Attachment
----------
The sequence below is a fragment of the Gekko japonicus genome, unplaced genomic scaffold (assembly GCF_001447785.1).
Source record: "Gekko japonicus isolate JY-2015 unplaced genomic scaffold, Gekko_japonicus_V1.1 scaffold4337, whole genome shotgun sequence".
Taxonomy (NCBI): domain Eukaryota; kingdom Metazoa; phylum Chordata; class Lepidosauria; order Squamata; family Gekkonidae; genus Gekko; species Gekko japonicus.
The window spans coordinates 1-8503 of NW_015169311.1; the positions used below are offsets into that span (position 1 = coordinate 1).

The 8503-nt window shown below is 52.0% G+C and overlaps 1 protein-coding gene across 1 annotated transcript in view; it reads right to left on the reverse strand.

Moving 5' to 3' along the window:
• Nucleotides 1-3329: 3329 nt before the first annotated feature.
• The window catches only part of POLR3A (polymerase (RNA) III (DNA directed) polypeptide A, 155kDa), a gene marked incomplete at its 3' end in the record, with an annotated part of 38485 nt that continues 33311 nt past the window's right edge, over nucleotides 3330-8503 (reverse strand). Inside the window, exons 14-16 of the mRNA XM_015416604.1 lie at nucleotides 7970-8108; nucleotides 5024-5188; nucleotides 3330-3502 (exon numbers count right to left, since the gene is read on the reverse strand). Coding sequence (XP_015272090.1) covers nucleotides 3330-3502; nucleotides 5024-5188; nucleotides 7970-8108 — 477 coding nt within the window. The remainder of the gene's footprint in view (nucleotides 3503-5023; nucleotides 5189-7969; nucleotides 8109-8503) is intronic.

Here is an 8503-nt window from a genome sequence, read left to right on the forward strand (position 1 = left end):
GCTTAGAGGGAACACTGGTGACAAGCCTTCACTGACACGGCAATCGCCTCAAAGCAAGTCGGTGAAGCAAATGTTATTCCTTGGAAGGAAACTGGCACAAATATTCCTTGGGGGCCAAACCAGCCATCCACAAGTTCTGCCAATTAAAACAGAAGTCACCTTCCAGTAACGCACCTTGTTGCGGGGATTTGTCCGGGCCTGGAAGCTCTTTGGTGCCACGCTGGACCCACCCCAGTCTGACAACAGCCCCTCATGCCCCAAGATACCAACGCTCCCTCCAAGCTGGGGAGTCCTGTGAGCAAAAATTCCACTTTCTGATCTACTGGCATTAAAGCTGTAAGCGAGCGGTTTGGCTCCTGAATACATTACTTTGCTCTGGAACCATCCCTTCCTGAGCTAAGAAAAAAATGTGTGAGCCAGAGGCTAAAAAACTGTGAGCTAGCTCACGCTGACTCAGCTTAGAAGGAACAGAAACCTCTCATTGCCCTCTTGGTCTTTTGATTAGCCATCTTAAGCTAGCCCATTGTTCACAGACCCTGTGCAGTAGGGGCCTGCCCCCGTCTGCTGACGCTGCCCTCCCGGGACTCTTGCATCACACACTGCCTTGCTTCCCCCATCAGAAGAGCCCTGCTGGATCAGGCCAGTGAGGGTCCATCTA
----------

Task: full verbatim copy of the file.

The sequence below is a fragment of the Gekko japonicus genome, unplaced genomic scaffold (assembly GCF_001447785.1).
Source record: "Gekko japonicus isolate JY-2015 unplaced genomic scaffold, Gekko_japonicus_V1.1 scaffold4337, whole genome shotgun sequence".
Taxonomy (NCBI): domain Eukaryota; kingdom Metazoa; phylum Chordata; class Lepidosauria; order Squamata; family Gekkonidae; genus Gekko; species Gekko japonicus.
The window spans coordinates 1-8503 of NW_015169311.1; the positions used below are offsets into that span (position 1 = coordinate 1).

The 8503-nt window shown below is 52.0% G+C and overlaps 1 protein-coding gene across 1 annotated transcript in view; it reads right to left on the reverse strand.

Moving 5' to 3' along the window:
• Nucleotides 1-3329: 3329 nt before the first annotated feature.
• The window catches only part of POLR3A (polymerase (RNA) III (DNA directed) polypeptide A, 155kDa), a gene marked incomplete at its 3' end in the record, with an annotated part of 38485 nt that continues 33311 nt past the window's right edge, over nucleotides 3330-8503 (reverse strand). Inside the window, exons 14-16 of the mRNA XM_015416604.1 lie at nucleotides 7970-8108; nucleotides 5024-5188; nucleotides 3330-3502 (exon numbers count right to left, since the gene is read on the reverse strand). Coding sequence (XP_015272090.1) covers nucleotides 3330-3502; nucleotides 5024-5188; nucleotides 7970-8108 — 477 coding nt within the window. The remainder of the gene's footprint in view (nucleotides 3503-5023; nucleotides 5189-7969; nucleotides 8109-8503) is intronic.

Here is an 8503-nt window from a genome sequence, read left to right on the forward strand (position 1 = left end):
GCTTAGAGGGAACACTGGTGACAAGCCTTCACTGACACGGCAATCGCCTCAAAGCAAGTCGGTGAAGCAAATGTTATTCCTTGGAAGGAAACTGGCACAAATATTCCTTGGGGGCCAAACCAGCCATCCACAAGTTCTGCCAATTAAAACAGAAGTCACCTTCCAGTAACGCACCTTGTTGCGGGGATTTGTCCGGGCCTGGAAGCTCTTTGGTGCCACGCTGGACCCACCCCAGTCTGACAACAGCCCCTCATGCCCCAAGATACCAACGCTCCCTCCAAGCTGGGGAGTCCTGTGAGCAAAAATTCCACTTTCTGATCTACTGGCATTAAAGCTGTAAGCGAGCGGTTTGGCTCCTGAATACATTACTTTGCTCTGGAACCATCCCTTCCTGAGCTAAGAAAAAAATGTGTGAGCCAGAGGCTAAAAAACTGTGAGCTAGCTCACGCTGACTCAGCTTAGAAGGAACAGAAACCTCTCATTGCCCTCTTGGTCTTTTGATTAGCCATCTTAAGCTAGCCCATTGTTCACAGACCCTGTGCAGTAGGGGCCTGCCCCCGTCTGCTGACGCTGCCCTCCCGGGACTCTTGCATCACACACTGCCTTGCTTCCCCCATCAGAAGAGCCCTGCTGGATCAGGCCAGTGAGGGTCCATCTA